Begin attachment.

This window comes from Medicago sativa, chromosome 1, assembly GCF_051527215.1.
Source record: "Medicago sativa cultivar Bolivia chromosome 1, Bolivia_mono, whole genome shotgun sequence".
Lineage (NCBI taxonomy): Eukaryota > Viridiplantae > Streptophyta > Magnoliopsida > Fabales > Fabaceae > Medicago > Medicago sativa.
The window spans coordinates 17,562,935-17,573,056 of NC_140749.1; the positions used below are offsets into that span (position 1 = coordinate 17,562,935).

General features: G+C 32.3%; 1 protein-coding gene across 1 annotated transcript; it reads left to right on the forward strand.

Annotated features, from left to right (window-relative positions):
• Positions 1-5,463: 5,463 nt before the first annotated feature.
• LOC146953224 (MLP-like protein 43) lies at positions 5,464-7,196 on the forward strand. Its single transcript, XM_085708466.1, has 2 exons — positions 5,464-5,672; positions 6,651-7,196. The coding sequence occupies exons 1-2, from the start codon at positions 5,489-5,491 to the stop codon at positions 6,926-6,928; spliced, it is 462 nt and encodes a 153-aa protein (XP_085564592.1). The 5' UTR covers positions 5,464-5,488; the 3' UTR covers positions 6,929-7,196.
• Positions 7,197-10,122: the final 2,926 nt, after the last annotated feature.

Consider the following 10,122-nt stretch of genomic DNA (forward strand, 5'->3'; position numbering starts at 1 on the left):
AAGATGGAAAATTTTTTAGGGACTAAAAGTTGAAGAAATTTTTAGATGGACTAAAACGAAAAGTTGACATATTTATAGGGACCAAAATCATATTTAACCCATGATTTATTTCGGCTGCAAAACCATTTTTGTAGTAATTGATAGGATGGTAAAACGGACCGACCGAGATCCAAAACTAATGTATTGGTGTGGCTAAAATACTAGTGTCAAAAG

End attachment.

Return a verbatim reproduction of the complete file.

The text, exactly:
This window comes from Medicago sativa, chromosome 1, assembly GCF_051527215.1.
Source record: "Medicago sativa cultivar Bolivia chromosome 1, Bolivia_mono, whole genome shotgun sequence".
Lineage (NCBI taxonomy): Eukaryota > Viridiplantae > Streptophyta > Magnoliopsida > Fabales > Fabaceae > Medicago > Medicago sativa.
The window spans coordinates 17,562,935-17,573,056 of NC_140749.1; the positions used below are offsets into that span (position 1 = coordinate 17,562,935).

General features: G+C 32.3%; 1 protein-coding gene across 1 annotated transcript; it reads left to right on the forward strand.

Annotated features, from left to right (window-relative positions):
• Positions 1-5,463: 5,463 nt before the first annotated feature.
• LOC146953224 (MLP-like protein 43) lies at positions 5,464-7,196 on the forward strand. Its single transcript, XM_085708466.1, has 2 exons — positions 5,464-5,672; positions 6,651-7,196. The coding sequence occupies exons 1-2, from the start codon at positions 5,489-5,491 to the stop codon at positions 6,926-6,928; spliced, it is 462 nt and encodes a 153-aa protein (XP_085564592.1). The 5' UTR covers positions 5,464-5,488; the 3' UTR covers positions 6,929-7,196.
• Positions 7,197-10,122: the final 2,926 nt, after the last annotated feature.

Consider the following 10,122-nt stretch of genomic DNA (forward strand, 5'->3'; position numbering starts at 1 on the left):
AAGATGGAAAATTTTTTAGGGACTAAAAGTTGAAGAAATTTTTAGATGGACTAAAACGAAAAGTTGACATATTTATAGGGACCAAAATCATATTTAACCCATGATTTATTTCGGCTGCAAAACCATTTTTGTAGTAATTGATAGGATGGTAAAACGGACCGACCGAGATCCAAAACTAATGTATTGGTGTGGCTAAAATACTAGTGTCAAAAG